“Farm to table” is the hottest concept to hit the restaurant world since chefs discovered their deep love of all things pork. But the cutting-edge idea of serving only foods from a 100 mile radius is most certainly marinated in history.

After all, it is how we humans lived for centuries. It was only a few decades ago when processed foods started to make life easier for the newly two-income-dependent families of the fifties. In the middle of the last century we reached a gastronomic turning point: we lost hours of our days to additional work and the factories that employed us started making food products in the name of convenience.

Somewhere along the way agrarian amnesia allowed hundreds of miles to come between the farm that produces our food and the table where we consume it. But now the “farm to table” movement aims to shorten that distance and get local food on the plate. There is a particular challenge to this culinary concept in southwest Florida, but there are a few restaurants in the Estero area willing to take on the task.

When Joe and Donna Scalli decided to turn their successful wine bar at Coconut Point into a full service restaurant called Southfork Grille, they weren’t really looking for a trendy concept. “I just thought we should do things the way they ought to be done. Get products from as close to here as we can and they’ll taste better. That’s what I’m after – having the food taste good,” says Joe; “I didn’t realize I was being hip.” Chuckling at the absurdity of simple food being a national foodie trend, Joe and Donna talk about one of their regulars.

“She came in after we changed the menu and pulled me aside,” recalls Donna. “She says ‘I don’t know what you’re doing differently, but what I just had was amazing. What did you change?’” Donna laughs. “That’s what we want. We’re not trying to prove any point or make any big statement. We’re just trying to bring in the best food we can find to make the best dishes we can.” This is why they hired Chef Philip Donall whose passion for local ingredients borders on obsession. His joyful eyes sparkle as his hands pull apart the two semi-circles of a watermelon radish he just pulled from the cooler and sliced. “Look at that. Isn’t that beautiful?” He doesn’t wait for a response, “It’s amazing. That came from a producer a little north of here in Fort Myers. Such a cool place,” he beams. He and the Scalli’s had just gone to tour Rabbit Run Farm which grows a fair percentage of the produce in Philip’s kitchen. “They grow everything hydroponically because down here it’s the only way to get anything to grow in the hot summers,” he says.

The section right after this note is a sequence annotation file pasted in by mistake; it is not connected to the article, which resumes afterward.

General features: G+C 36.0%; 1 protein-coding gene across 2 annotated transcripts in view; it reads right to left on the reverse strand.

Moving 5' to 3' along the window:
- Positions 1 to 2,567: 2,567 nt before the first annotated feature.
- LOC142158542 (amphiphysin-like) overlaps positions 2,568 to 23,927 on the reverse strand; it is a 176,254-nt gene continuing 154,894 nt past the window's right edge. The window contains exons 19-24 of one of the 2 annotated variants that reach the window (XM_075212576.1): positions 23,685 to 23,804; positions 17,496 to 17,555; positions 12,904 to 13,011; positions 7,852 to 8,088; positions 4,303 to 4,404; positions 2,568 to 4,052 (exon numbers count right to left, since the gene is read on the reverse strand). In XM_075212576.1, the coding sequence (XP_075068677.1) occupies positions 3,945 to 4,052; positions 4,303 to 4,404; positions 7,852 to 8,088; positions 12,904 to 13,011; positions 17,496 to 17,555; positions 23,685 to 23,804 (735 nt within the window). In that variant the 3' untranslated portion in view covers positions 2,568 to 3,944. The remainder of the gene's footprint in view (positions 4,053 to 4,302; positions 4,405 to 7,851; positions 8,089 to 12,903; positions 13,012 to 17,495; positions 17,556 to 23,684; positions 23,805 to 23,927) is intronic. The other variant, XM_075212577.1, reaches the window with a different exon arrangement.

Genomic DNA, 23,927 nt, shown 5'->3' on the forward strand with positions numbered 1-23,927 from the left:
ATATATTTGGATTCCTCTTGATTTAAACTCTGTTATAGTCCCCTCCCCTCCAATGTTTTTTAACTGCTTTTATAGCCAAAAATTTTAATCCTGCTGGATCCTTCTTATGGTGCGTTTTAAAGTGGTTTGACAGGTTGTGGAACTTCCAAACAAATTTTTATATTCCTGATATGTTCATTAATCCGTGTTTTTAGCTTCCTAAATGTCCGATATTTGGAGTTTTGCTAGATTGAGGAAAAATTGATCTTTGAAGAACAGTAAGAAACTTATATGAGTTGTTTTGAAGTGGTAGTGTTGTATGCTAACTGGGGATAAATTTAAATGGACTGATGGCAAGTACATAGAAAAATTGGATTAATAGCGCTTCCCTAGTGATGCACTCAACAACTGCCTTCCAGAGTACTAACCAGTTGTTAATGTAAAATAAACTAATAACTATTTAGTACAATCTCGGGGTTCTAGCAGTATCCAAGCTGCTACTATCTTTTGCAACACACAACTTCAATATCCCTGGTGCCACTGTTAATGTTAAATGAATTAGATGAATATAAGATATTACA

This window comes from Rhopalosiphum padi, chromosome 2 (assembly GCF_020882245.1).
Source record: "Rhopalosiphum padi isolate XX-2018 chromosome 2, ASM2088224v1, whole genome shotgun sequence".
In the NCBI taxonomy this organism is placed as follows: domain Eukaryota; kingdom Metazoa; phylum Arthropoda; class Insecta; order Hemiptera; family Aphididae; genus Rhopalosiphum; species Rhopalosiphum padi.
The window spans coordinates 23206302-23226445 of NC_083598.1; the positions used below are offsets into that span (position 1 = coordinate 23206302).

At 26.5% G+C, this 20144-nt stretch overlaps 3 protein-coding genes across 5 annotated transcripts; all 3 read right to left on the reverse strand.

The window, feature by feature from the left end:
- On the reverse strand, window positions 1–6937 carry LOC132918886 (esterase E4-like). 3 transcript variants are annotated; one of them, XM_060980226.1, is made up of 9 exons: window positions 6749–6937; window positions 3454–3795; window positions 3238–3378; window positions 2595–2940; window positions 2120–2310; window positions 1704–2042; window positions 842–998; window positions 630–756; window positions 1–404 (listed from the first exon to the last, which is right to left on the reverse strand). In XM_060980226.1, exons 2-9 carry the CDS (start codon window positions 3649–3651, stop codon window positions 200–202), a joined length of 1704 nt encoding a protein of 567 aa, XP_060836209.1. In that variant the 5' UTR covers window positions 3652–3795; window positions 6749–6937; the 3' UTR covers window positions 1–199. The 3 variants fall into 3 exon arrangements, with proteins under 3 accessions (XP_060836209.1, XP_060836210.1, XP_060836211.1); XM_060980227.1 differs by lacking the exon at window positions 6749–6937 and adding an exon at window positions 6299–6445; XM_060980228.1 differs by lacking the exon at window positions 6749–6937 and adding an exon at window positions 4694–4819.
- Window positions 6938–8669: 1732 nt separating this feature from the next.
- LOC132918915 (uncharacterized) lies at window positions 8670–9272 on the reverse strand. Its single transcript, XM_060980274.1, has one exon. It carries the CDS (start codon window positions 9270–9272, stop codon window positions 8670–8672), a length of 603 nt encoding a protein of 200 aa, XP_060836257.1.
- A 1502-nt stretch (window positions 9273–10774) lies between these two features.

Being in the extreme climate of southwest Florida sets obvious limits on what can be gotten locally and forces many “locavores” to expand their definition of local. Generally, the theory is that food should come from no further than 100 miles away. But, for Estero that would rule out the apple and a number of other fruits and vegetables. Even tougher, restaurants adhering to the 100 mile rule would be deeply impacted right in the main course: meat.

Jeff Mitchel is preparing to open a new farm-to-table inspired restaurant in December called The Local at Airport- Pulling and Pine Ridge Roads. He found a local beef producer who raises grass- fed cattle north of Fort Myers. “But to be served in a restaurant, the beef has to be processed through a USDA certified slaughterhouse. The closest one we could find is in Ocala. So we would buy the animal here, ship it to Ocala, and then ship it back. It completely
negates the intention of minimizing our carbon footprint. So, no, we can’t do the 100 mile limit for some things,” Jeff explains.

The USDA certification is required for any purveyor selling animal products to restaurants. Fish will figure heavily at The Local as there are a number of certified fishmongers selling the Gulf’s finest. And of course local produce will rotate onto the menu as the seasons and availability change.

“We’ve found so many people locally producing so much — even cheese. It is surprising,” beams Jeff. “There is a lot going on right here so we will be able to be mainly local thanks to the people working so hard to make produce possible down here. It just tastes better in most cases, and you’re helping out the guy growing baby spinach and kale up the street by using your buying power locally.”

Jeff’s restaurant, the Local, is slated to open in mid December at Airport Pulling and Pine Ridge Road. Southfork Grille (formerly the Grape) is serving local-ingredient driven dishes for lunch and dinner at Coconut Point Mall.